A/B testing can also be extremely helpful in providing objective data on what pieces of content are working and not working on your website. In A/B testing, a certain percentage of website visitors is shown a variant design. Then you get statistics back on which design performed better.
Create several types of editorial slots on your homepage, and on key landing pages.
There’s an oft cited psychology study by cognitive psychologist George A. Miller that demonstrates that people can only handle seven plus or minus two (in other words, 5-9) pieces of information at one time unless that information is broken down into smaller chunks. That’s why our 10 digit phone numbers are broken down into three groups of numbers separately by dashes.
Some website usability experts question treat this as law; others as a myth. Regardless, having less options on a particular page of your website will likely improve your site visitor’s movement through your website to achieve a specific goal. To give an example, if a website visitor can only choose from “cats” and “dogs”, it’s certain thing that the visitor will subsequently choose the cats path, the dogs path, or bounce off of the page. As you add more options, the paths become less clear.
So I think it’s a helpful rule to keep in mind. For many reasons, including aesthetic reasons, it’s desirable to avoid a “kitchen sink” effect where 50 programs are featured on a website’s homepage.
When planning the design for a homepage or landing page, I recommend planning a variety of flexible slots for content. In a visual design, this may take the shape of a content carousel or a content grid, but for Explore Chicago what worked was having a combination of primary editorial slots that were larger, with larger graphics, and second tier editorial slots, that were smaller, with smaller graphics. We combined these two types of editorial slots with a variety of tools, from a “most popular content” widget, to very rigorous site search, giving website visitors a variety of intuitive options for both browsing and searching content.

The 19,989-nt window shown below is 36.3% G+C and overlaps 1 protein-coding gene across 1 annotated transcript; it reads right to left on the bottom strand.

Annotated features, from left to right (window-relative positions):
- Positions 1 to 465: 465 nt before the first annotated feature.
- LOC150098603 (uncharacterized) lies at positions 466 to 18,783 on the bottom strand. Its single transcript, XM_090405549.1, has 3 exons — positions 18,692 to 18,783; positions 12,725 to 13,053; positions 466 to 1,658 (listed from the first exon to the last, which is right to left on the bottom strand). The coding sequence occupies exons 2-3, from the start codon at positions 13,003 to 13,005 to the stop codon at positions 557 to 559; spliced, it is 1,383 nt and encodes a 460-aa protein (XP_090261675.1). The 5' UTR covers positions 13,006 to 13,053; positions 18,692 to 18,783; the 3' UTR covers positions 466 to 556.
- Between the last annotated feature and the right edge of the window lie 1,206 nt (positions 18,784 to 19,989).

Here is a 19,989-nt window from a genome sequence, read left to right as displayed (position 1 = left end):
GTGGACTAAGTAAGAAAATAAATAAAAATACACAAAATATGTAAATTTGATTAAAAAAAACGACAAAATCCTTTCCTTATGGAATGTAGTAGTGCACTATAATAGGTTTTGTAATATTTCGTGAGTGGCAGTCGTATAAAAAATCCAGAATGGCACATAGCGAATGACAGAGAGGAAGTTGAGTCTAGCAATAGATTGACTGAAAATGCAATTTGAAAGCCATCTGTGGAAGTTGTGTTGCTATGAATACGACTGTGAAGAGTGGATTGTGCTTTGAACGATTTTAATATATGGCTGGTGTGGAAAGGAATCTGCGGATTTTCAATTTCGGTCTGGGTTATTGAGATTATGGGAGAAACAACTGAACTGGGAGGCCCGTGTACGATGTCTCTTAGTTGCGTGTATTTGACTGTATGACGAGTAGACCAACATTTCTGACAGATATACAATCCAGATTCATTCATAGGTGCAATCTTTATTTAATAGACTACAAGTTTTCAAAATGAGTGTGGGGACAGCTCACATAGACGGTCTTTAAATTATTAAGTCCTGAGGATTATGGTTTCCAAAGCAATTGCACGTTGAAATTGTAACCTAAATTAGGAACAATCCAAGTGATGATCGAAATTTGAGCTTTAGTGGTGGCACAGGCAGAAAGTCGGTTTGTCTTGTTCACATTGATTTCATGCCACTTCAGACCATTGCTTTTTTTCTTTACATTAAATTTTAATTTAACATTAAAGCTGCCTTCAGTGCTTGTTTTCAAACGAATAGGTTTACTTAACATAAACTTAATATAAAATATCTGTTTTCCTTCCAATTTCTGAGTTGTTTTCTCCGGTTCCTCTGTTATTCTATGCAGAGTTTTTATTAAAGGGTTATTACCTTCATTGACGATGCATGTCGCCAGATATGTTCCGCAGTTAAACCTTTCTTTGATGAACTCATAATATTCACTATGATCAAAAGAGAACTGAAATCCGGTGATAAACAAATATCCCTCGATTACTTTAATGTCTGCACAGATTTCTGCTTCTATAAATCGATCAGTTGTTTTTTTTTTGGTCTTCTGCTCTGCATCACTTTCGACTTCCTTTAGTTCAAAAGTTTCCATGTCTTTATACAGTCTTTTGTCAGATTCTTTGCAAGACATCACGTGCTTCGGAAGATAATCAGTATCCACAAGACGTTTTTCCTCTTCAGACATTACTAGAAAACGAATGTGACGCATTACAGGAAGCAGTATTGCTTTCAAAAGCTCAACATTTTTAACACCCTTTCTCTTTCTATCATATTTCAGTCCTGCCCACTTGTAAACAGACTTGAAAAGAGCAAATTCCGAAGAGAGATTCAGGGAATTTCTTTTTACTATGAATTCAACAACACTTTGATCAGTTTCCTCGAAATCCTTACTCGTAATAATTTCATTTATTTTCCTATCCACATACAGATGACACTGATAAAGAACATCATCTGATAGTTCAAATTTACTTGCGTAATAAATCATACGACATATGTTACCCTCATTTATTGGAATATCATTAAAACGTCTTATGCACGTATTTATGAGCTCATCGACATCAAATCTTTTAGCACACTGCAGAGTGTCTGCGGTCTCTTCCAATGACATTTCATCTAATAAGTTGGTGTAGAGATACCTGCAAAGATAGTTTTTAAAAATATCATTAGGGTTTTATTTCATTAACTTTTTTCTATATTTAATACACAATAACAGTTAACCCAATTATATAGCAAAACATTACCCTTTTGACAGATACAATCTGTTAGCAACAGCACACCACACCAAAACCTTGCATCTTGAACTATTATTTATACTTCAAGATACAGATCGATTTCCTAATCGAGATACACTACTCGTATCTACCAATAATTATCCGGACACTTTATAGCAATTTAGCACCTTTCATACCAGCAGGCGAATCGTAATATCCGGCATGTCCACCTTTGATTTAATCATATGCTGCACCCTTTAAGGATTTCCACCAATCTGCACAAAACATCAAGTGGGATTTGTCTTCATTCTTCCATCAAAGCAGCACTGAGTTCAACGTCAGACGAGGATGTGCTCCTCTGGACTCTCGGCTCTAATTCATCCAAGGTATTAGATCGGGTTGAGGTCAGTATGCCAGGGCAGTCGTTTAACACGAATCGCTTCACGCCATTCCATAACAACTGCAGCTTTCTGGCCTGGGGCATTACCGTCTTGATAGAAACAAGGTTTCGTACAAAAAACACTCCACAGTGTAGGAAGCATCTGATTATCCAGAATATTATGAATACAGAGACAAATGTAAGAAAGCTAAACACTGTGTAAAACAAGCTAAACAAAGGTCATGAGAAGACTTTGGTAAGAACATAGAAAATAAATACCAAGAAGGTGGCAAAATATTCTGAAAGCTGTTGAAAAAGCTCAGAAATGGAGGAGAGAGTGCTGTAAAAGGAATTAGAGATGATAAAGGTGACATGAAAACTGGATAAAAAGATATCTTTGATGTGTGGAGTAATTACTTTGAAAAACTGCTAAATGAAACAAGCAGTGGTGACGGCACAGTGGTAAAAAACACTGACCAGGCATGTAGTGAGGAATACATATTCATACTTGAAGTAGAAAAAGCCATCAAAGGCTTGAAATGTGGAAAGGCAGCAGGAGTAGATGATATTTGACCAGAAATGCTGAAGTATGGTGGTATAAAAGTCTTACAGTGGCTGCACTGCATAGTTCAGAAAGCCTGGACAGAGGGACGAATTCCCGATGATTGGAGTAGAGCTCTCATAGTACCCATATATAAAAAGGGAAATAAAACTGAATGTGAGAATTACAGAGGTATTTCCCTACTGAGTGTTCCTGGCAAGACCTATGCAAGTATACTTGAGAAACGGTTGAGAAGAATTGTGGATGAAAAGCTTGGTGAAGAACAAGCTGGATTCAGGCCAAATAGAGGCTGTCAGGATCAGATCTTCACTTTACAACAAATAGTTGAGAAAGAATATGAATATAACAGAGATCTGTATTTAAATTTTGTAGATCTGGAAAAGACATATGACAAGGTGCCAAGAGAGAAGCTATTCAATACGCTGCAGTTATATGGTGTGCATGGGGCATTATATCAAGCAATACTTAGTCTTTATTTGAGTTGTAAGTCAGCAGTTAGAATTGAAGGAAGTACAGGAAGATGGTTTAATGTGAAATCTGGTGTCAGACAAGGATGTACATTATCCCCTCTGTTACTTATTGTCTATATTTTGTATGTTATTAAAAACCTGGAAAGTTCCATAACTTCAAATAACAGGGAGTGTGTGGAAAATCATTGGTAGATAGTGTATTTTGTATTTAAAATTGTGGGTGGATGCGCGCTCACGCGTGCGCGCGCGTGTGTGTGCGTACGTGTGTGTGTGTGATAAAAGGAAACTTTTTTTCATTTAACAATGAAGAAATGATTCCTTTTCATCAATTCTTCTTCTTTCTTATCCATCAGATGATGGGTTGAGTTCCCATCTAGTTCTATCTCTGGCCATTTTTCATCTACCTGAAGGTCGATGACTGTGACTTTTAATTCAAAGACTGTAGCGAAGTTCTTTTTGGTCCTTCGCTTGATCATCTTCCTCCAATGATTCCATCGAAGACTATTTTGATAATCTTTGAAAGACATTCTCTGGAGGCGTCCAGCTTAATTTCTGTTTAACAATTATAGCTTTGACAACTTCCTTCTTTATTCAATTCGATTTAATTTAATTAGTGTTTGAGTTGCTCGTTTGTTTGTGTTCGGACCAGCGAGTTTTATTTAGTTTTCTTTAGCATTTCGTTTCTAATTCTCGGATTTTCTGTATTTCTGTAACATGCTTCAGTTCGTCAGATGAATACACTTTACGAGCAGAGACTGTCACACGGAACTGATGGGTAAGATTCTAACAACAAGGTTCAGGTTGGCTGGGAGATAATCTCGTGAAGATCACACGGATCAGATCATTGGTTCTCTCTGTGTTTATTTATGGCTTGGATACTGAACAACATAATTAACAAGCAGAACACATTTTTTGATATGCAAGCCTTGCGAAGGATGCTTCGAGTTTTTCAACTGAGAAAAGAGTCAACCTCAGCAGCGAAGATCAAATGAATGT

A give-and-take approach to content governance.
Each stakeholder was given a permanent second tier slot on the homepage that they could change every week. The more prominent primary slots were governed by the editorial board, and were also changed on a weekly basis. This is a give-and-take approach that can help you highlight what’s most important to the website visitor, while also helping individual stakeholders meet their goals.
Of course, this approach is not going to work for every organization. Perhaps you’ve chosen a more minimal design aesthetic for your homepage that maximizes photography and minimizes other types of content. Perhaps you simply have so many programs that giving them each of them a permanent slot is not practical. But thinking about how to incorporate multiple editorial features that change over time can be really helpful. You can also think about using landing pages strategically to help accommodate audience and business goals without cluttering up your home page.
Compromise is the key to success, from a content governance standpoint.
Weigh the pros and cons of having a beautiful, perfect visual design versus the pros and cons of accommodating stakeholders. If the accommodation is small–for example, adding an extra landing page to your website, or a small call-out box on your homepage, it may be worth compromising the design a little to keep the peace.
Is this a problem that your organization faces? Share your experiences and questions in the comments section below.